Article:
Wirehouses Morgan Stanley and UBS may have left the Protocol for Broker Recruiting, but Merrill Lynch says it is staying put. Meanwhile, Wells Fargo says it remains undecided about whether it will stay or go.
“While other firms are focused on leaving the Broker Protocol as a way of retaining advisors and clients, we’re staying focused on making sure that our advisors have everything they need to serve their clients and grow their businesses,” Andy Sieg, head of Merrill Lynch Wealth Management, told other executives recently.
“We continuously evaluate the competitive landscape, but we are not making plans to leave the protocol,” explained Sieg, who leads about 15,000 advisors.
A Wells Fargo Advisors spokesperson said: “We’re watching and have not made a decision.”
The news comes about a month since Morgan Stanley, which has about 15,800 reps, made headlines with its decision to abandon the protocol. Along with the other wirehouse firms, it agreed to the pact in 2004 to facilitate the movement of registered representatives without violating non-solicitation clauses or Securities and Exchange Commission Regulation S-P, which aims to protect client privacy.
The protocol has since been signed by more than 1,600 firms seeking to avoid legal entanglements tied to recruiting. UBS announced plans to exit the protocol in late November. Its wealth management unit in the Americas has about 6,900 advisors.
Recruiter Danny Sarch says he is “pleasantly surprised” Merrill is staying in the protocol. The announcement could mean “that news of the death of the protocol is greatly exaggerated,” he quipped.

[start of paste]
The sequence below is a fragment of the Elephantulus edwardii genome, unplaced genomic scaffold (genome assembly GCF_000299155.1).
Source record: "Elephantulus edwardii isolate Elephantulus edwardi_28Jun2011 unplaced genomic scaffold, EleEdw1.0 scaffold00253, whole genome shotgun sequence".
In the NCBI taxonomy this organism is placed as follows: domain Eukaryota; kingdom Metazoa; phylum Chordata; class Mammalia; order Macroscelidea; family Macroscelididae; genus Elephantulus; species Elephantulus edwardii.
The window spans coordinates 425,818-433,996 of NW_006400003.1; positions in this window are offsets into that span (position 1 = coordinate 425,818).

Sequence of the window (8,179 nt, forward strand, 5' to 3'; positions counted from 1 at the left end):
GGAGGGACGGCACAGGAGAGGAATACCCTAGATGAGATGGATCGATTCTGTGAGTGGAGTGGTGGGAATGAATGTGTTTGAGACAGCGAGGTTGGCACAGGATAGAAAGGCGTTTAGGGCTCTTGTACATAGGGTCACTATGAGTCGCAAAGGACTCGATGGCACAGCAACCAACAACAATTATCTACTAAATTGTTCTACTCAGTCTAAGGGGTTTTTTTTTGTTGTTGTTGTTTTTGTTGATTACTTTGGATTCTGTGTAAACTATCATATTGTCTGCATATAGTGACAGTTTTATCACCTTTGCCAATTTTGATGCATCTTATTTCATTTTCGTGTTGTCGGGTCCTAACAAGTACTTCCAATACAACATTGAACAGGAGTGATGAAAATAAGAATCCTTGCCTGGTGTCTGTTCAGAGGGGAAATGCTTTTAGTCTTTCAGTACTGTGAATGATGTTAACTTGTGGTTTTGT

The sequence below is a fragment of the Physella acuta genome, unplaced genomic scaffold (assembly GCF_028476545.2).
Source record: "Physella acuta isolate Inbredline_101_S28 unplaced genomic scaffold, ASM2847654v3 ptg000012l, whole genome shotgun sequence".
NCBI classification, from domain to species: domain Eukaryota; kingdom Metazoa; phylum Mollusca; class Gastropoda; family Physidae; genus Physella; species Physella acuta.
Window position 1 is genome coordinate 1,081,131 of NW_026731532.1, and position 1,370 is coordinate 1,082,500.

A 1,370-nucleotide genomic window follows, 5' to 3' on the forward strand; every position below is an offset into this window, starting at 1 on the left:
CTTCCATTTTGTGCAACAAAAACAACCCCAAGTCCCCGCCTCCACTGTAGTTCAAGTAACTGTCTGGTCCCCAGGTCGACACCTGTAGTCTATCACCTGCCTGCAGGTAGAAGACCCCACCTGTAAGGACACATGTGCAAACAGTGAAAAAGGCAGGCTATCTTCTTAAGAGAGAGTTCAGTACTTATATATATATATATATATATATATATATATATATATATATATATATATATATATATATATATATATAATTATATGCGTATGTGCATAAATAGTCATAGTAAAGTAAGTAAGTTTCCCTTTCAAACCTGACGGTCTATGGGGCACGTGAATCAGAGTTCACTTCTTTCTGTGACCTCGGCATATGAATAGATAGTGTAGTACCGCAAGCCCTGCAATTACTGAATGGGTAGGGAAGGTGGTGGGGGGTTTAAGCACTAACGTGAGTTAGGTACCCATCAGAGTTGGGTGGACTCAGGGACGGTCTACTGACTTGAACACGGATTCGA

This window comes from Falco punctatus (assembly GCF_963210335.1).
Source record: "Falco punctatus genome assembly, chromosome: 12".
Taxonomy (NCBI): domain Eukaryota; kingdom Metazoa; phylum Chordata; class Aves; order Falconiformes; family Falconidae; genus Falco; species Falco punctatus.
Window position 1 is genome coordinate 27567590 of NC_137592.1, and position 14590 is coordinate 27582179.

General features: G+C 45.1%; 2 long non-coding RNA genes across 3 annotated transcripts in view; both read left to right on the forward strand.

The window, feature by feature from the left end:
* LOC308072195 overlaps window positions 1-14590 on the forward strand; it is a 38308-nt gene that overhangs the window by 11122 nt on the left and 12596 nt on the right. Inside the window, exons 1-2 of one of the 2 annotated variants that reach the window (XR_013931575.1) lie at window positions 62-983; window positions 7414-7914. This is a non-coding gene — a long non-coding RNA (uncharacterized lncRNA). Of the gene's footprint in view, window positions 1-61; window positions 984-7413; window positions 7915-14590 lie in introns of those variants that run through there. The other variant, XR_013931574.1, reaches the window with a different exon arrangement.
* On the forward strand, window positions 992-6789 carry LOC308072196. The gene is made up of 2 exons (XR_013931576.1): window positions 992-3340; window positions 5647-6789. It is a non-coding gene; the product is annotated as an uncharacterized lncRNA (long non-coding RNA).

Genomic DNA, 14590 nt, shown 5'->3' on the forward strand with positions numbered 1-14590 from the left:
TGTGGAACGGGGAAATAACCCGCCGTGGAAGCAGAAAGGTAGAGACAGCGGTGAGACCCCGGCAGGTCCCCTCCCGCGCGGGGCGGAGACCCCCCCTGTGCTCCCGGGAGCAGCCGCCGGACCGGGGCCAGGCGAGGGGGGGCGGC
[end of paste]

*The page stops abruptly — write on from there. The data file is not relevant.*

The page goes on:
Merrill Lynch was and is “best-positioned” to add advisors in a post-protocol world, the head of Leitner Sarch consultants says, because of its other business lines and operations. “Thus, I’m surprised. My instincts tell me there is more to the story than the benevolence of Mother Merrill. But I’m not sure,” he added, in an interview.
“They can train advisors and have Merrill Edge and other connectivity — so they have a competitive advantage when it comes to profitably training next-generation advisors. That’s why I am suspicious,” Sarch said. “Why stay in while others have left?”
Overall, staying in the protocol — rather than turning to temporary restraining orders and other legal steps — “sits better with regulators,” Sarch says. It also sits better with advisors and clients.
Others agree. “It’s a great move on the chessboard for Merrill,” said executive search consultant Mark Elzweig. “More exits from the broker protocol will now come to a screeching halt. They and Wells Fargo will be the firms on the rise. Morgan Stanley and UBS will be disadvantaged in attracting and retaining talent and will be the firms on the way down.”
What Lies Ahead
There is great uncertainty now, though, for Merrill. “They mainly recruit [from] Morgan Stanley and UBS. So, what rules do they follow? It is confusing now,” the recruiter explained. Likewise, if UBS recruits a Merrill rep, does Merrill sue UBS? “There are lots of questions to be asked,” Sarch said.
Morgan Stanley left the protocol in late October, while UBS did so about four weeks later. “As our operating model is more focused on retaining our existing advisors than recruiting to grow our business, UBS will no longer be subject to the Protocol effective Friday, Dec. 1, 2017,” said Tom Naratil, head of the firm’s Wealth Management Americas unit, in a memo obtained by ThinkAdvisor.
When UBS made its decision, Sarch said: “It’s a new world” for advisors and clients. “We could see a wave of UBS departures,” he explained — adding that this is generally what happened a few weeks earlier at Morgan Stanley. “Those [advisors] planning to go before the end of the year are going to make a strong effort to leave soon — before [Dec. 1].”
Will more firms leave the protocol? “If you think you will be a net hirer and not a [net] loser, you would stay in [it],” Sarch said.
The recruiter says that while UBS’ departure creates headaches for advisors, it really hurts clients—who could have a hard time contacting advisors after they have left firms no longer in the protocol. “Ultimately, issues will end up in courts or in arbitration,” he explained. “But we are not in 2004. Advisors text clients and keep client contact information on their phones … It’s all new.”